A Petri dish (sometimes spelled "Petrie Dish" and alternatively known as a Petri plate or cell-culture dish), named after the German bacteriologist Julius Richard Petri, is a shallow cylindrical glass or plastic lidded dish that biologists use to culture cells – such as bacteria – or small mosses.
Modern Petri dishes usually feature rings and/or slots on their lids and bases so that when stacked, they are less prone to sliding off one another. Multiple dishes can also be incorporated into one plastic container to create a multi-well plate. While glass Petri dishes may be reused after sterilization (using an autoclave at 121 °C for about 15–20 minutes in the case of moist heat sterilization or one hour's dry-heating in a hot-air oven at 160 °C, for example), plastic Petri dishes are often disposed of after experiments where cultures might contaminate each other.
Petri dishes are often used to make agar plates for microbiology studies. The dish is partially filled with warm liquid containing agar and a mixture of specific ingredients that may include nutrients, blood, salts, carbohydrates, dyes, indicators, amino acids or antibiotics. Once the agar cools and solidifies, the dish is ready to be inoculated ("plated") with a microbe-laden sample. Virus or phage cultures require a two-stage inoculation: after the agar preparation, bacteria are grown in the dish to provide hosts for the viral inoculum.
Petri plates are incubated upside-down to lessen the risk of contamination from airborne particles settling on them and to prevent the accumulation of any water condensation that may otherwise disturb or compromise a culture.
While Petri dishes are widespread in microbiological research, smaller dishes tend to be used for large-scale studies in which growing cells in Petri dishes can be relatively expensive and labor-intensive.
A special type of petri dishes are Replicate Organism Detection And Counting often also referred to as rodac plates or contact plates. Those are petri dishes in which the medium protrudes (raised agar level) the edges of the dish to make it easier to take samples on hard objects. The plates are also divided in squares to make counting of CFUs easier. They are often used to monitor how clean certain areas (e.g. in kitchens) are.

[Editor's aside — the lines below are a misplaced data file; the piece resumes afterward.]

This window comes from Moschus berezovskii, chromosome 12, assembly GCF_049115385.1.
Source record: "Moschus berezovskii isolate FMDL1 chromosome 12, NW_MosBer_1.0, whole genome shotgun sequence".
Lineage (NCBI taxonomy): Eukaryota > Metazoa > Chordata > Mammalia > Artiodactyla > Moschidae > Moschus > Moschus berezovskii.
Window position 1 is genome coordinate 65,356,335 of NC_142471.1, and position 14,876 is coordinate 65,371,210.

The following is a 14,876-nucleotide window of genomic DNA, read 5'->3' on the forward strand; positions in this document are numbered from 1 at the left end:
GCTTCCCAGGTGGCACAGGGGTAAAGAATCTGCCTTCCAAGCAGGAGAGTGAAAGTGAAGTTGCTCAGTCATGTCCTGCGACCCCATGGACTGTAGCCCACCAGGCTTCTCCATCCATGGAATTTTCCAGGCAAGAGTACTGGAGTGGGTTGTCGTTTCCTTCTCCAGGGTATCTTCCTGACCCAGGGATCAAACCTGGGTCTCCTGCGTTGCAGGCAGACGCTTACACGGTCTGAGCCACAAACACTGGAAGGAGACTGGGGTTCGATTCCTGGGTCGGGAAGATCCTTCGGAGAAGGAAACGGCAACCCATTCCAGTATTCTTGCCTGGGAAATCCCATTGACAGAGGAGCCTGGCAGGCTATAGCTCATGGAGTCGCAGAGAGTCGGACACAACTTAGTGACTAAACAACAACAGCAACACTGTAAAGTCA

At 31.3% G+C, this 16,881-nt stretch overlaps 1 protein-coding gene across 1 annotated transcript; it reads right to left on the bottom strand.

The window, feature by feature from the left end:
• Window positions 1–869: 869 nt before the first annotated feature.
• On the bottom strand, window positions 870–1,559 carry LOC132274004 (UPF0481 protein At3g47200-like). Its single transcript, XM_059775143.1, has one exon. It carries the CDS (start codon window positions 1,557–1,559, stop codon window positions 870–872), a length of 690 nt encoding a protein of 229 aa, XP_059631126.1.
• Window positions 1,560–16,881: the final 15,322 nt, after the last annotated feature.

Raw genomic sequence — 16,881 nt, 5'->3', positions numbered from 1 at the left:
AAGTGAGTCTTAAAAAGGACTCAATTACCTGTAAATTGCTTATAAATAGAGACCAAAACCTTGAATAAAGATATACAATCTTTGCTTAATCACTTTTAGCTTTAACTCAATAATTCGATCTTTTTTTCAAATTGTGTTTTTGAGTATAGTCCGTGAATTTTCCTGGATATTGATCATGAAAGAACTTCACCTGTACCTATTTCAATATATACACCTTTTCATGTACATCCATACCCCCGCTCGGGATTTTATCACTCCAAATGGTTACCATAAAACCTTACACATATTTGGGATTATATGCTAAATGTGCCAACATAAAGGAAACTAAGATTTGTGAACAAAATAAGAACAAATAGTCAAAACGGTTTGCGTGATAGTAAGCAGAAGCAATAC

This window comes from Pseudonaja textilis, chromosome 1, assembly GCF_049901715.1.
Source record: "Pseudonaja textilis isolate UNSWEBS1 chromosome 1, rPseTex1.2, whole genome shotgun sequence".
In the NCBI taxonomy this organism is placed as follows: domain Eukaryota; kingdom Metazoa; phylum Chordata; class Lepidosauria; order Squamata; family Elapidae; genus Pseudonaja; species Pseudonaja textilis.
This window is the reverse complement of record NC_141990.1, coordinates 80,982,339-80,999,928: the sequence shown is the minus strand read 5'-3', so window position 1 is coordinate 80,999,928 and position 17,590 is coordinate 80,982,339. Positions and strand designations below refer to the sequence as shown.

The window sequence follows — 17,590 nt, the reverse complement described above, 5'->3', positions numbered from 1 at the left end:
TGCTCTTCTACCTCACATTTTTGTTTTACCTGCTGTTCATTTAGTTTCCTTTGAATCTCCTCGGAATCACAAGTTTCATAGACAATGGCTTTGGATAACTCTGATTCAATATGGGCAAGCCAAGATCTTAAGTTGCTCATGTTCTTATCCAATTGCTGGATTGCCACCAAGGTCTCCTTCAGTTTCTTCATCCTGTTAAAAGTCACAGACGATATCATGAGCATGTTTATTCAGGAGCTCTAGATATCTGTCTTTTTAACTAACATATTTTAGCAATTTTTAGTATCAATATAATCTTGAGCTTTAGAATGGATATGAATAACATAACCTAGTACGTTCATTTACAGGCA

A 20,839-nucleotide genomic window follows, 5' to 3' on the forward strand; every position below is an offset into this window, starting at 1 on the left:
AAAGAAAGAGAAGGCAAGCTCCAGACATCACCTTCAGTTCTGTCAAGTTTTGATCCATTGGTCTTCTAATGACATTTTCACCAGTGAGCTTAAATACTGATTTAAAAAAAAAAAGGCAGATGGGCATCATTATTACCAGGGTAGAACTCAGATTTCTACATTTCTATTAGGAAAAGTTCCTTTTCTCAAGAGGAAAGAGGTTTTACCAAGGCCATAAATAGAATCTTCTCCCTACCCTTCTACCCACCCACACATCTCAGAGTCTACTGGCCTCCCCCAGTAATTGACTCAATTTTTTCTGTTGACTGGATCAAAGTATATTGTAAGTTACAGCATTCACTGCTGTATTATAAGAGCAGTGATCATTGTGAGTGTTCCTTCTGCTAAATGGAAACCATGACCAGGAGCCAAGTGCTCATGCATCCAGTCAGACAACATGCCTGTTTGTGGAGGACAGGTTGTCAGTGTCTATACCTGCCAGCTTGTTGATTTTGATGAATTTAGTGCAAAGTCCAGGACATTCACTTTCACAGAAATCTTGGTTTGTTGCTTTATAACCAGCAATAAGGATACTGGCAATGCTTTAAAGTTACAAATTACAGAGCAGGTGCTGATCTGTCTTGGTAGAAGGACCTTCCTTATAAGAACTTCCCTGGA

Petri dishes are also used for eukaryotic cell culture in a liquid medium or on solid agar. They are used in immunodiffusion studies when partially filled with agar or agarose gel. Empty Petri dishes may be used to observe plant germination, the behavior of very small animals or for other day-to-day laboratory practices such as drying fluids in an oven and carrying or storing samples. Their transparency and flat profile also mean they are commonly used as temporary receptacles for viewing samples, especially liquids, under a low-power microscope.
Notes and references
- Petri dish in the American Heritage Dictionary.
- Petri, R. J. (1887) "Eine kleine Modification des Koch'schen Plattenverfahrens" (A small modification of Koch's plate method), Centralblatt für Bakteriologie und Parasitenkunde, 1 : 279–280.
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- Ralf Reski (1998). "Development, genetics and molecular biology of mosses" (PDF). Botanica Acta. 111: 1–15. doi:10.1111/j.1438-8677.1998.tb00670.x.
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- Lemmen, Sebastian W.; Häfner, Helga; Zolldann, Dirk; Amedick, Günter; Lutticken, Rüdolf (2001). "Comparison of two sampling methods for the detection of Gram-positive and Gram-negative bacteria in the environment: Moistened swabs versus Rodac plates". International Journal of Hygiene and Environmental Health. 203 (3): 245–8. doi:10.1078/S1438-4639(04)70035-8. PMID 11279821.
- (1) "Immunodiffusion". ScienceDirect. Elsevier B.V. Archived from the original on 2017-05-02. Retrieved 2017-05-19.
(2) "Photograph of double immunodiffusion in a Petri dish" (photograph). Retrieved 2017-05-15.
(3) "Photograph of radial immunodiffusion in a Petri dish" (photograph). Edvotek, Inc. 2017. Retrieved 2017-05-15.
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